Independent of the inherent problems in the machines and the variations of human physiology involved, a further issue has always been the reliability of the governmental crime laboratories responsible for the calibration and maintenance of the machines.  See my posts, Lab Fraud Discovered in Breathalyzer Accuracy ChecksHow to Prove Breathalyzer Accuracy: Falsify the Records and Houston Grand Jury Subpoenas DAs in Breathalyzer Cover-Up.

As an example, consider the following recent ABC-TV news story:

Forensic Failures at State Crime Labs May Jeopardize Cases

Chicago, IL.  Sept. 23 – Some drunk drivers could go free because of law and disorder at Illinois State Police crime labs.

The ABC7 I-Team uncovered a pattern of forensic failures that could put criminal cases in jeopardy and risk thousands of charges and convictions being thrown out.

Unreliability in science is like a bull in a china shop: it can wreck everything. The Illinois state crime lab is under fire by a criminal defendant who may have been wrongly charged- using evidence with inaccurate or unreliable test results – and under fire by defense attorneys and experts alarmed by what they see as shoddy science.

James Kisla struck a pedestrian on Yackly Avenue in Lisle. According to court records, a couple ran across the middle of a street, into traffic, in front of Kisla’s car.

Kisla wasn’t ticketed in the 2011 accident but a sobriety test had him just beyond the legal limit. Then Kisla’s lawyer discovered this – a 2011 internal audit of the Illinois State Police Laboratories and blood alcohol test inaccuracies.

State police officials tell the I-Team their tests results were accurate.  But the audit called for corrective action – a revision of the labs’ "scientific method" and ordered "in-service training for the state police toxicology section."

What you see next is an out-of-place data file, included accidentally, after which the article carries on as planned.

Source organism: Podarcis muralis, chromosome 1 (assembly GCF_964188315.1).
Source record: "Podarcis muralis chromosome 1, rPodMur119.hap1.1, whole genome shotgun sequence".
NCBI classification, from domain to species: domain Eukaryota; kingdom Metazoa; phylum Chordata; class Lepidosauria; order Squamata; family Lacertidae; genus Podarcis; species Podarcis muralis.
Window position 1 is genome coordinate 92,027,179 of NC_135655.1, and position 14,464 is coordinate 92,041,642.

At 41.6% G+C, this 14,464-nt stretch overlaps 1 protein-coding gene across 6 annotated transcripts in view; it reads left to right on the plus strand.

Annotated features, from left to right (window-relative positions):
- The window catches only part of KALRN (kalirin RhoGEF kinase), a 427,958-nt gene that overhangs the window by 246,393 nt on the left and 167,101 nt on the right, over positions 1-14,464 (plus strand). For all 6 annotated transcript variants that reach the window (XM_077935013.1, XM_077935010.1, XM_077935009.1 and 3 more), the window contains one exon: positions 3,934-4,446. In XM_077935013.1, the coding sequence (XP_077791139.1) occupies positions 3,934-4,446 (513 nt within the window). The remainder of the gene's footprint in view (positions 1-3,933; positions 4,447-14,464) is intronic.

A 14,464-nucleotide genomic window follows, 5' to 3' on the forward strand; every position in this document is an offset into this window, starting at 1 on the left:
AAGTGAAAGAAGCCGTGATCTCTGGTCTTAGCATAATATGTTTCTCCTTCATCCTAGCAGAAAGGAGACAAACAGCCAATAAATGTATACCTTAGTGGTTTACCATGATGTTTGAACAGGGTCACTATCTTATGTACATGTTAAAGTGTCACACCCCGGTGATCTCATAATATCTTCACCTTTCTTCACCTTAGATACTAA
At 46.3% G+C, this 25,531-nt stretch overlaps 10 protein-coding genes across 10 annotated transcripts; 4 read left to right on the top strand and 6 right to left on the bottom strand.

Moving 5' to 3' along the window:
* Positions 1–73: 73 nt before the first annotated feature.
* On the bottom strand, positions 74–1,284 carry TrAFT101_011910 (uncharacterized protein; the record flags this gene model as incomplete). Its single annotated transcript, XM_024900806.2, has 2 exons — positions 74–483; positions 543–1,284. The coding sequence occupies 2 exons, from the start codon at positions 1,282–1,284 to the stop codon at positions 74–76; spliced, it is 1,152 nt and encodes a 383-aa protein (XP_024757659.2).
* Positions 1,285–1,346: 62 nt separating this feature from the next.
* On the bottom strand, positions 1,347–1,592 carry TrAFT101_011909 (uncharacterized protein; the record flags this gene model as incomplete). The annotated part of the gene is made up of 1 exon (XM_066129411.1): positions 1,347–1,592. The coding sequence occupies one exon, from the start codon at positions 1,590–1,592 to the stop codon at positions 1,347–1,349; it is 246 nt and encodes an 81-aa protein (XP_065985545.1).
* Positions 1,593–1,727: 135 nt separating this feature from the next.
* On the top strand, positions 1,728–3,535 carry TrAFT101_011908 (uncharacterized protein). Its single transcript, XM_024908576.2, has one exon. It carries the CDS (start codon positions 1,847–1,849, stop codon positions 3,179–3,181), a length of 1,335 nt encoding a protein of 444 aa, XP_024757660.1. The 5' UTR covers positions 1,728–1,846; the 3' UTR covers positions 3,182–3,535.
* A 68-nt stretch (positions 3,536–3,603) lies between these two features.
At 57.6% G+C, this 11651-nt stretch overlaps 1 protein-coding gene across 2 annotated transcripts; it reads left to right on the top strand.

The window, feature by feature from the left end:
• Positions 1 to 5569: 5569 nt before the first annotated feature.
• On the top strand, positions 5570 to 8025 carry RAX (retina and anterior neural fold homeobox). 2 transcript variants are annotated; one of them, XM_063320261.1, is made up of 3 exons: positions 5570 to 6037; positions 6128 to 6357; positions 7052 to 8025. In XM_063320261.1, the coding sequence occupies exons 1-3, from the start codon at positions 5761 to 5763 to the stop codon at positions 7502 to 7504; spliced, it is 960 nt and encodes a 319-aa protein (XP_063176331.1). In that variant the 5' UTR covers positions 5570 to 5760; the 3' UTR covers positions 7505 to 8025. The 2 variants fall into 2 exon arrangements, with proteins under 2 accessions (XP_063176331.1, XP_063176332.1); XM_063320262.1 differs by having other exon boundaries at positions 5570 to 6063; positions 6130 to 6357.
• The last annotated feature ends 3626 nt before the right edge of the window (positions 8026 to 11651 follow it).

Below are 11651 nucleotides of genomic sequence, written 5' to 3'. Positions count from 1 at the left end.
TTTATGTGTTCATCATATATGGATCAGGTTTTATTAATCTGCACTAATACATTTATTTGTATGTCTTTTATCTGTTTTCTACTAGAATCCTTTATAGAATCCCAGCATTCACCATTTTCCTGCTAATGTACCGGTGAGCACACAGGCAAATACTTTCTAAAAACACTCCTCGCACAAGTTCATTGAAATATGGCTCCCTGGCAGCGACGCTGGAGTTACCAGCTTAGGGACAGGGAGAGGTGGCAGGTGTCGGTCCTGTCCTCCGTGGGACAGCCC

Kisla’s lawyer, Don Ramsell, showed the audit to prosecutors.  "The prosecutor decided not to even bring the blood test results into evidence. It only took one day after for the judge to declare Mr. Kisla innocent of all the charges," Ramsell said.

Up to 15 years in jail – but Kisla was cleared because the state police forensic tests were unreliable…

The I-Team found more lab mistakes occurring in the state’s labs. We examined these internal Illinois State Police lab audits and reports going back to 2003 and found numerous blood and urine testing errors. "Test samples (were) switched," there were "mislabeled specimens", a "mix up of results," "improper calibrations" of tests, "improper methods (were) used," and "samples wrongly destroyed."

But Ramsell says the biggest problem is none of the state’s lab results for blood and alcohol tests can be considered reliable. That is because their lab technicians have never performed "method validations" on their testing procedures – a fundamental check and balance in the science world.

"Not only is it completely unacceptable but it’s shocking that no one from the state police ever reported that to anybody," Ramsell said…

Yet the readings from these unreliable machines are automatically assumed by law to be reliable and admissible in evidence — unless the defendant can somehow prove they aren’t.  And once admitted in evidence, the jury in most states is given jury instruction stating that if the reading is over .08%, the defendant is rebuttably presumed by law to be guilty.  See my post, Whatever Happened to the Presumption of Innocence?.

Do Officers Need to Read Miranda Rights During a California DUI Stop?

Posted by Jon Ibanez on September 28th, 2015